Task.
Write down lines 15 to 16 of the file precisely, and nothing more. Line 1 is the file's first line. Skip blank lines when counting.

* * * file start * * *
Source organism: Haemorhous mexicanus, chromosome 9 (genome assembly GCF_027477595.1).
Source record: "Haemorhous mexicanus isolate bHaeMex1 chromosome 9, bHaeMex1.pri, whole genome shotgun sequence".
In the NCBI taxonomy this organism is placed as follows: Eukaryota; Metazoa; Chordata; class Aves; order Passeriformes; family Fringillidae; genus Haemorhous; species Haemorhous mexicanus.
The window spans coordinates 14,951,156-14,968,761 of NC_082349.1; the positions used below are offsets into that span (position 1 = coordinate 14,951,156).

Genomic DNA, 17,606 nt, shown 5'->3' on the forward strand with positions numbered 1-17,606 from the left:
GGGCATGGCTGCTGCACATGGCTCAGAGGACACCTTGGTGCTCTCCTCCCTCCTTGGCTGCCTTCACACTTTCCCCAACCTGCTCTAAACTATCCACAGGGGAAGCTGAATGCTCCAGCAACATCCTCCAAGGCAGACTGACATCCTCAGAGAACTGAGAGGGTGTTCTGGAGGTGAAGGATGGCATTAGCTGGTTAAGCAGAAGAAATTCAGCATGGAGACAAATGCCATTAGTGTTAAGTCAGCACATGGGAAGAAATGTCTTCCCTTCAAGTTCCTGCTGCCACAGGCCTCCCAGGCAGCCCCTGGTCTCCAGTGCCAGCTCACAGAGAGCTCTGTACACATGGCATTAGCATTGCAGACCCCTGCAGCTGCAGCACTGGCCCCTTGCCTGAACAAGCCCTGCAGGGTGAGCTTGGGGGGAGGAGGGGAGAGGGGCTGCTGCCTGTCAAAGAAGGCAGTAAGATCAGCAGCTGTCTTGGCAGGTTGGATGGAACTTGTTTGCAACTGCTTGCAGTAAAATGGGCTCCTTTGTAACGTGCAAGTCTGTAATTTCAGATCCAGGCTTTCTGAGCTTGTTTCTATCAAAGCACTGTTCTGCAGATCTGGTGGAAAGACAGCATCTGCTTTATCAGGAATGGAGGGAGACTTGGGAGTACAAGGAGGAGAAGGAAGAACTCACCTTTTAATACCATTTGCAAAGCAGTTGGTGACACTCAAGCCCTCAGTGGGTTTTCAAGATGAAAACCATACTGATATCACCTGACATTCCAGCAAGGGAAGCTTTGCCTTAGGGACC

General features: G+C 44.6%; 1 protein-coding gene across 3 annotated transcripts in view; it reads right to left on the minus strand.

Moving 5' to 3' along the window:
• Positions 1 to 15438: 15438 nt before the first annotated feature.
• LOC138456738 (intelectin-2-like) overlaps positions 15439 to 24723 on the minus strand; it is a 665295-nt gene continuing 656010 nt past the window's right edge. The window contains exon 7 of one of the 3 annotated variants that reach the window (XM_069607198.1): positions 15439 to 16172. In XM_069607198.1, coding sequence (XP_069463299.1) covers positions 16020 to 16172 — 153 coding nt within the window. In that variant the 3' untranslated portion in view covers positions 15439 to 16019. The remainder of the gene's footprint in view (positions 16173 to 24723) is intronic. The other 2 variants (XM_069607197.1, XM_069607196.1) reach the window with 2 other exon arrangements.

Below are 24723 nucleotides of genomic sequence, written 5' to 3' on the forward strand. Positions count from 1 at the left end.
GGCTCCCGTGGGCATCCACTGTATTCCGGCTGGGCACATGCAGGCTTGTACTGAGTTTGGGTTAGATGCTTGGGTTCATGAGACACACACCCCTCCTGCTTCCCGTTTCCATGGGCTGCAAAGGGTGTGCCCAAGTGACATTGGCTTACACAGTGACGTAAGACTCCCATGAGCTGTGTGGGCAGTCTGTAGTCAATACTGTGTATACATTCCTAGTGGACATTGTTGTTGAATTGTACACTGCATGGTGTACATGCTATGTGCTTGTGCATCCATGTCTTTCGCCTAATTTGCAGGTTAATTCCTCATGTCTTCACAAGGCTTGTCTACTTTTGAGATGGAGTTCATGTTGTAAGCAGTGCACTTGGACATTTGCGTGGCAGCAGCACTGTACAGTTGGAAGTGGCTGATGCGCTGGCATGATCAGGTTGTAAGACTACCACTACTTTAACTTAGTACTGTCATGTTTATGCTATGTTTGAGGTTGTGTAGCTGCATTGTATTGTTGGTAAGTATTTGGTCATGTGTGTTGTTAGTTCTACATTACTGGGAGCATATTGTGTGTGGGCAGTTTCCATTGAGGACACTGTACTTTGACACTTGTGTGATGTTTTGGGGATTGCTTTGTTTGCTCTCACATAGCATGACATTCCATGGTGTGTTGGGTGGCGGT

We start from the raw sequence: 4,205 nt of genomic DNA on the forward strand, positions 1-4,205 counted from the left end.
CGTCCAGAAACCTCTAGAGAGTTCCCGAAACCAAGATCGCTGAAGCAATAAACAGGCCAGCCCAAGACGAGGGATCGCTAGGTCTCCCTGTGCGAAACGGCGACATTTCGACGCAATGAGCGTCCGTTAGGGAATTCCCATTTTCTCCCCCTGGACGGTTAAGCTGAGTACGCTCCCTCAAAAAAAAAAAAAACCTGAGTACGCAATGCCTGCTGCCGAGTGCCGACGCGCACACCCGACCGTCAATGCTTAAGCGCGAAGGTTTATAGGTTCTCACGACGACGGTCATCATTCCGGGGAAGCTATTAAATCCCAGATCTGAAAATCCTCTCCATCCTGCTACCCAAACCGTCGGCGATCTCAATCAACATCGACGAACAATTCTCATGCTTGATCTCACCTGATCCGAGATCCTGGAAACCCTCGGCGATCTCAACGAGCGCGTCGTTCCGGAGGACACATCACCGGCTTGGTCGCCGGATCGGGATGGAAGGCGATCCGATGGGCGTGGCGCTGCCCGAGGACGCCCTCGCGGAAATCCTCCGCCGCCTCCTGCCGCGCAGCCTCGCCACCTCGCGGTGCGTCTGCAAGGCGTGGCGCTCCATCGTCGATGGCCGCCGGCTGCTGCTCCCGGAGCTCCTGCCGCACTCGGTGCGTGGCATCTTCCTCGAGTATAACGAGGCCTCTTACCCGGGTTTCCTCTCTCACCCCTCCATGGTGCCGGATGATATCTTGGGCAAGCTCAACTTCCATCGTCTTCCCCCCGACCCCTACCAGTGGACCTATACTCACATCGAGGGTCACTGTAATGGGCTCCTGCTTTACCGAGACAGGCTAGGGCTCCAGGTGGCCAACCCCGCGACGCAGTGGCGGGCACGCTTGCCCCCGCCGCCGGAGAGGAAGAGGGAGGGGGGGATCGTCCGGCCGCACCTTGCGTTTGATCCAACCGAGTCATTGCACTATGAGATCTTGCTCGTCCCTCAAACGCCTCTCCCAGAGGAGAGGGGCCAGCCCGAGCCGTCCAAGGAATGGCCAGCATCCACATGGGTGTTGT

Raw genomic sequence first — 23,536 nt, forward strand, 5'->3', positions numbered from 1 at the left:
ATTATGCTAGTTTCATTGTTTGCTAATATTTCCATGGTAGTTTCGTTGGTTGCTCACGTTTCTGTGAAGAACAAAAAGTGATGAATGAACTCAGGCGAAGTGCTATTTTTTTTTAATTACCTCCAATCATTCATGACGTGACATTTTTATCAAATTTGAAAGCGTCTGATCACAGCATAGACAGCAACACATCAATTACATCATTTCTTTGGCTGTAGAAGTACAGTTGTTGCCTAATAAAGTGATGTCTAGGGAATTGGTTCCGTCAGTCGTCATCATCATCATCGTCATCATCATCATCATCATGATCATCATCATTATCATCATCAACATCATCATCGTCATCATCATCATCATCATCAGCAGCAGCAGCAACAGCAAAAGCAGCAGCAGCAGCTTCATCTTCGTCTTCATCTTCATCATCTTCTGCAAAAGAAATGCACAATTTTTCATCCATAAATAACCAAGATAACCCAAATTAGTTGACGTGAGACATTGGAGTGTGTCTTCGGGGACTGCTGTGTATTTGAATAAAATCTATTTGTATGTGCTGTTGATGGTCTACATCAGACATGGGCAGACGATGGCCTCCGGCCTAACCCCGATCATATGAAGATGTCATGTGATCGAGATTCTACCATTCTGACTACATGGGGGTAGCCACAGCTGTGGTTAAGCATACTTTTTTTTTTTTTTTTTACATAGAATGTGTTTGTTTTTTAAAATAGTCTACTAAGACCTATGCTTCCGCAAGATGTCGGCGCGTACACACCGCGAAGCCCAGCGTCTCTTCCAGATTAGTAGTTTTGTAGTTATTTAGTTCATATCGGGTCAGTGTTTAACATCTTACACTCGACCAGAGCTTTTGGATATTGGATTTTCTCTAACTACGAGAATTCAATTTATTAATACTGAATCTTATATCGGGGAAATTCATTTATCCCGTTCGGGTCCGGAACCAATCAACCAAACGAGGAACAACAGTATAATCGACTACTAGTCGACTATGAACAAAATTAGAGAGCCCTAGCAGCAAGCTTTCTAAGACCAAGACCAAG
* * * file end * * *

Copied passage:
Raw genomic sequence first — 23,536 nt, forward strand, 5'->3', positions numbered from 1 at the left:
ATTATGCTAGTTTCATTGTTTGCTAATATTTCCATGGTAGTTTCGTTGGTTGCTCACGTTTCTGTGAAGAACAAAAAGTGATGAATGAACTCAGGCGAAGTGCTATTTTTTTTTAATTACCTCCAATCATTCATGACGTGACATTTTTATCAAATTTGAAAGCGTCTGATCACAGCATAGACAGCAACACATCAATTACATCATTTCTTTGGCTGTAGAAGTACAGTTGTTGCCTAATAAAGTGATGTCTAGGGAATTGGTTCCGTCAGTCGTCATCATCATCATCGTCATCATCATCATCATCATGATCATCATCATTATCATCATCAACATCATCATCGTCATCATCATCATCATCATCAGCAGCAGCAGCAACAGCAAAAGCAGCAGCAGCAGCTTCATCTTCGTCTTCATCTTCATCATCTTCTGCAAAAGAAATGCACAATTTTTCATCCATAAATAACCAAGATAACCCAAATTAGTTGACGTGAGACATTGGAGTGTGTCTTCGGGGACTGCTGTGTATTTGAATAAAATCTATTTGTATGTGCTGTTGATGGTCTACATCAGACATGGGCAGACGATGGCCTCCGGCCTAACCCCGATCATATGAAGATGTCATGTGATCGAGATTCTACCATTCTGACTACATGGGGGTAGCCACAGCTGTGGTTAAGCATACTTTTTTTTTTTTTTTTTACATAGAATGTGTTTGTTTTTTAAAATAGTCTACTAAGACCTATGCTTCCGCAAGATGTCGGCGCGTACACACCGCGAAGCCCAGCGTCTCTTCCAGATTAGTAGTTTTGTAGTTATTTAGTTCATATCGGGTCAGTGTTTAACATCTTACACTCGACCAGAGCTTTTGGATATTGGATTTTCTCTAACTACGAGAATTCAATTTATTAATACTGAATCTTATATCGGGGAAATTCATTTATCCCGTTCGGGTCCGGAACCAATCAACCAAACGAGGAACAACAGTATAATCGACTACTAGTCGACTATGAACAAAATTAGAGAGCCCTAGCAGCAAGCTTTCTAAGACCAAGACCAAG